This post is part of a blog series on evidence generated through the Population Council’s RISING program. RISING uses implementation science, evidence review, and organizational grants to build knowledge about what works in adolescent girls programming. The views expressed here are those of the authors and do not necessarily represent the views of the Population Council. Please direct any questions to Shelley Clark.
It’s been encouraging over the past generation to see a new emphasis on education, and particularly girls’ education, as a priority in development programs. But even with ambitious initiatives such as the Millennium Development Goals, this emphasis is mostly on primary education. Real progress in girls’ primary education hasn’t been matched by progress at higher levels. In Ghana, for example, while nearly all girls now complete primary school, only 20 percent earn their diplomas from secondary school.
Why these girls leave school isn’t a mystery. It can be explained by one word: poverty. Poverty lies at the root of early marriages and teenage pregnancies that compel girls to leave school. Poverty keeps girls at home minding younger siblings or performing long hours of housework. Poverty limits their nutritional intake, compromising their health and impeding their cognitive development. Poverty prevents girls from having the shoes and uniforms needed to attend classes and from paying the exam fees and purchasing the notebooks and pens necessary for their studies.
Although education in several countries, like Ghana, is officially free, and many of these associated costs are relatively small, they can have a big effect on girls’ education as families make difficult decisions about how to spend limited financial resources.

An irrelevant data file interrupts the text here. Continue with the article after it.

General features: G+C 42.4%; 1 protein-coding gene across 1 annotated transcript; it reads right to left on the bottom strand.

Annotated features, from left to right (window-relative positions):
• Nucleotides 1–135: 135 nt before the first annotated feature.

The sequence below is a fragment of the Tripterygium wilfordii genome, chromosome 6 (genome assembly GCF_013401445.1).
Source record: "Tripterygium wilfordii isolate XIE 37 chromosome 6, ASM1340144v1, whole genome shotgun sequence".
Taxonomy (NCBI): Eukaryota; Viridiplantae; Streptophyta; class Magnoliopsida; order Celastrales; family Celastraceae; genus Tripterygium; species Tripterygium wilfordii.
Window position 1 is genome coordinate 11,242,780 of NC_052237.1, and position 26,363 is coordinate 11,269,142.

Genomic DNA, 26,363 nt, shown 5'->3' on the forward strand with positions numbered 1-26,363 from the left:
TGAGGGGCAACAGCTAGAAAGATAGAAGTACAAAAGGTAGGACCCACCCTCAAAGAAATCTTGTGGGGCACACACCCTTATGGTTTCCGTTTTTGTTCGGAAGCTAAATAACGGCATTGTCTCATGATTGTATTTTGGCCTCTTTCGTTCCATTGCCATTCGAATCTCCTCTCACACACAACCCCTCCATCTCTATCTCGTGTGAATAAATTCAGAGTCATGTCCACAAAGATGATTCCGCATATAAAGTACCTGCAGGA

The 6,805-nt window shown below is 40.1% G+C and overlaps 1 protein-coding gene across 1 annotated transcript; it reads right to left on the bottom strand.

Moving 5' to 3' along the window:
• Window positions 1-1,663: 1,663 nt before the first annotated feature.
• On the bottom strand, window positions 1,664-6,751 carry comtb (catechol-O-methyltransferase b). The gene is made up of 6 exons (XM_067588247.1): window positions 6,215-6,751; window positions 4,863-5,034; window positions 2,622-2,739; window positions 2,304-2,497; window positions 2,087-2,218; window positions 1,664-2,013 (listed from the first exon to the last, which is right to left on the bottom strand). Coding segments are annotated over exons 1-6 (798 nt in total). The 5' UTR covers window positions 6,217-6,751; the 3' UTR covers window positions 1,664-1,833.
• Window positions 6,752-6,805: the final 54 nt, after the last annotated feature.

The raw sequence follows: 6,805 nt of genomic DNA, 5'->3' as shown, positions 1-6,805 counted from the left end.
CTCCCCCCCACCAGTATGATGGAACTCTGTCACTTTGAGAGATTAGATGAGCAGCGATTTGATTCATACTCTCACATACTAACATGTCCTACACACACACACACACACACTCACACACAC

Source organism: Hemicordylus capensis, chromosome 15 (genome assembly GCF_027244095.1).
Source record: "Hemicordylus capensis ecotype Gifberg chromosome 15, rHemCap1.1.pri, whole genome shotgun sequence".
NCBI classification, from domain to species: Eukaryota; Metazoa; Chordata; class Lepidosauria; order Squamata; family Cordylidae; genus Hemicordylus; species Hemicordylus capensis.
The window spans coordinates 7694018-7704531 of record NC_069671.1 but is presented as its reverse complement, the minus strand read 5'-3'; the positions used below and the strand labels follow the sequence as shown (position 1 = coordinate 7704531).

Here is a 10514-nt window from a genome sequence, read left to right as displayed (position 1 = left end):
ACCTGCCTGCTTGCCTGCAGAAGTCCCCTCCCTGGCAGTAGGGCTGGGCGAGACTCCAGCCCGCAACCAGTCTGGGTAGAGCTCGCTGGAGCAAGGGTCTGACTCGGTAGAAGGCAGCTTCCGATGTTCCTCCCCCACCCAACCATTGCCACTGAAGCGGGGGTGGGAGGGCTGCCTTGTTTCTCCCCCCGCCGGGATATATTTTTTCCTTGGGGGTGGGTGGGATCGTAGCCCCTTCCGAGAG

But what if girls had access to small savings accounts, and they (rather than their parents) could make the decisions about whether to spend this money on exam fees, uniforms, menstrual pads, or notebooks? Moreover, what if these girls were given additional cash deposits into their savings accounts each year if they remained in school? Our project, funded by the RISING program at the Population Council in New York, is designed to answer these questions.
We began last August by interviewing approximately 1,400 girls aged 9–13 in a poor, rural district of Ghana. Half of these girls were randomly selected to receive financial literacy training conducted by staff members at the Population Council, Ghana. This training covered key information about savings, loans, budgets, and interest rates. Girls then formed “clubs” and opened group savings accounts, in which each girl was given approximately US$15. Using individual passbooks (checkbooks), they maintain careful records of their deposits, withdrawals, and total savings. Participating girls will be given an additional US$15 in their savings accounts if they remain in school for the session starting in fall 2015. In addition, a subset of these girls (230 girls) were selected to participate in weekly meetings to not only reinforce the financial literacy messages but also to explore a range of topics such as nutrition, health, self-esteem, leadership, time management, friendships, education, and careers. We will continue to follow these girls and try to answer questions like: How will they spend this money? Will they add to their savings? Does participation in the weekly meetings augment beneficial effects? Do outcomes for a girl vary depending on the level of program participation in her village? And most importantly: Will having these savings accounts and financial knowledge encourage them to delay pregnancy and stay in school? Stay tuned for future blogs describing our research.
Other posts in this series:
- Invest in Girls, Change the World, by Martha Brady and Nicole Haberland
- Improving Girls’ Lives—What Works Best, by Jeffrey Edmeades
- Engaging Adolescents, Parents, and the Community to Change Inequitable Gender Norms in Rural Nepal, by Brad Kerner